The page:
Broadcasting the encoded packet $\beta \left({\delta}_{max}^{{v}_{ps}}\right)$ for the selected vertex ${v}_{ps}$, ensures the migration of a scheduling algorithm into the coding version with preserving its original scheduling criteria.

**Proof.**

The proposed coding-based system first selects the selected vertex ${v}_{ps}$, then finds the maximal clique ${\delta}_{max}^{{v}_{ps}}$, which covers ${v}_{ps}$. Please note that ${v}_{ps}$ is the highest priority vertex based on the scheduling criteria of a scheduling algorithm. For instance, in the real-time model, for EDF scheduling, ${v}_{ps}$ is vertex with the highest urgency; in the non-real-time model, for FCFS scheduling, ${v}_{ps}$ is vertex with the longest waiting time; in the stretch optimal model, for LTSF scheduling, ${v}_{ps}$ is vertex with the longest stretch. After selecting ${v}_{ps}$, the maximal clique ${\delta}_{max}^{{v}_{ps}}$ is found from the CR-graph G, which cover ${v}_{ps}$. This means that encoded packet $\beta \left({\delta}_{max}^{{v}_{ps}}\right)$ must contain the selected data item ${d}_{s}$ of client ${c}_{p}$. Hence by broadcasting $\beta \left({\delta}_{max}^{{v}_{ps}}\right)$, all the scheduling algorithms’ criteria are preserved in the coding version. □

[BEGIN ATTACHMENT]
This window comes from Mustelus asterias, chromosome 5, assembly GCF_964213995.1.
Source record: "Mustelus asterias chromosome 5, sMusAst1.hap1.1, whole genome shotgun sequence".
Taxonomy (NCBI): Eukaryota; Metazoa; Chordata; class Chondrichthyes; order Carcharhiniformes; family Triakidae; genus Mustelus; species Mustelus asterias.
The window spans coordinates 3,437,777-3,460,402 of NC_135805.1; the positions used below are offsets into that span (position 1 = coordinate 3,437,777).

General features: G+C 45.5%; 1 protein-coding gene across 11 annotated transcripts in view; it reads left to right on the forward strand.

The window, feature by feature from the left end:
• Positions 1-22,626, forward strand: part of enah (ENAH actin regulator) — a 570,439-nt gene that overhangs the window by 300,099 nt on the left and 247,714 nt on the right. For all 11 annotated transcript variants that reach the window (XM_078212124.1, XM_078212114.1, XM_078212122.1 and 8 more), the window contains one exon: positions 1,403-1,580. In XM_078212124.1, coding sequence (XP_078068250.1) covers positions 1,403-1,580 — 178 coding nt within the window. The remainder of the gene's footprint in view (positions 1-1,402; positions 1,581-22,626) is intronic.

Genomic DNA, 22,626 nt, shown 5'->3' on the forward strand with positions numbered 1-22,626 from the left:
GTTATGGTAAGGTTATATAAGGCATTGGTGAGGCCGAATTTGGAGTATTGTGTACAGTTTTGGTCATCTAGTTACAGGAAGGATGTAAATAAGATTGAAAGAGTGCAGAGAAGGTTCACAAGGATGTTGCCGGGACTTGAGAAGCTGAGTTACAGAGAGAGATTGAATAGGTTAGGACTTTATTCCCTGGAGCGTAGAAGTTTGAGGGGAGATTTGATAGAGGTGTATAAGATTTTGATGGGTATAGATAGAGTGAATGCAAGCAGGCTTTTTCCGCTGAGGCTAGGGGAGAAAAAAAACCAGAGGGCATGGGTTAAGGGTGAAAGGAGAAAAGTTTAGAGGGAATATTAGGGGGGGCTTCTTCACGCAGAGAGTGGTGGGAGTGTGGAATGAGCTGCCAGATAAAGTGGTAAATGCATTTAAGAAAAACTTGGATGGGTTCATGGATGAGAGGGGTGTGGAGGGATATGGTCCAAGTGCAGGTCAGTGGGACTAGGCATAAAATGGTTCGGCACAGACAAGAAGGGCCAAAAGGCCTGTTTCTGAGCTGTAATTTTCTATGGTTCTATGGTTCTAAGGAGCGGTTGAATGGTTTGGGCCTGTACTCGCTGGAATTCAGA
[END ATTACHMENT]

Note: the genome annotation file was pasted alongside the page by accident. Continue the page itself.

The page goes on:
#### 4.1. The Heuristic Algorithm

To sum up, our heuristic coding-based on-demand broadcast consists of the following three key steps. The pseudo code is shown in Algorithm 1.

Algorithm 1: Heuristic coding-based on-demand broadcast. |

**Step 1: CR-graph $G(V,E)$ construction**

Upon a request arrival from a client ${c}_{k}$ for the data item ${d}_{r}$, the corresponding vertex ${v}_{kr}$ will be added in the vertex set $V\left(G\right)$. According the edge definition as defined in Definition 1, all the possible edges are formed for ${v}_{kr}$ with the vertices in $V\left(G\right)$.

**Step 2: Finding the selected vertex ${v}_{ps}$**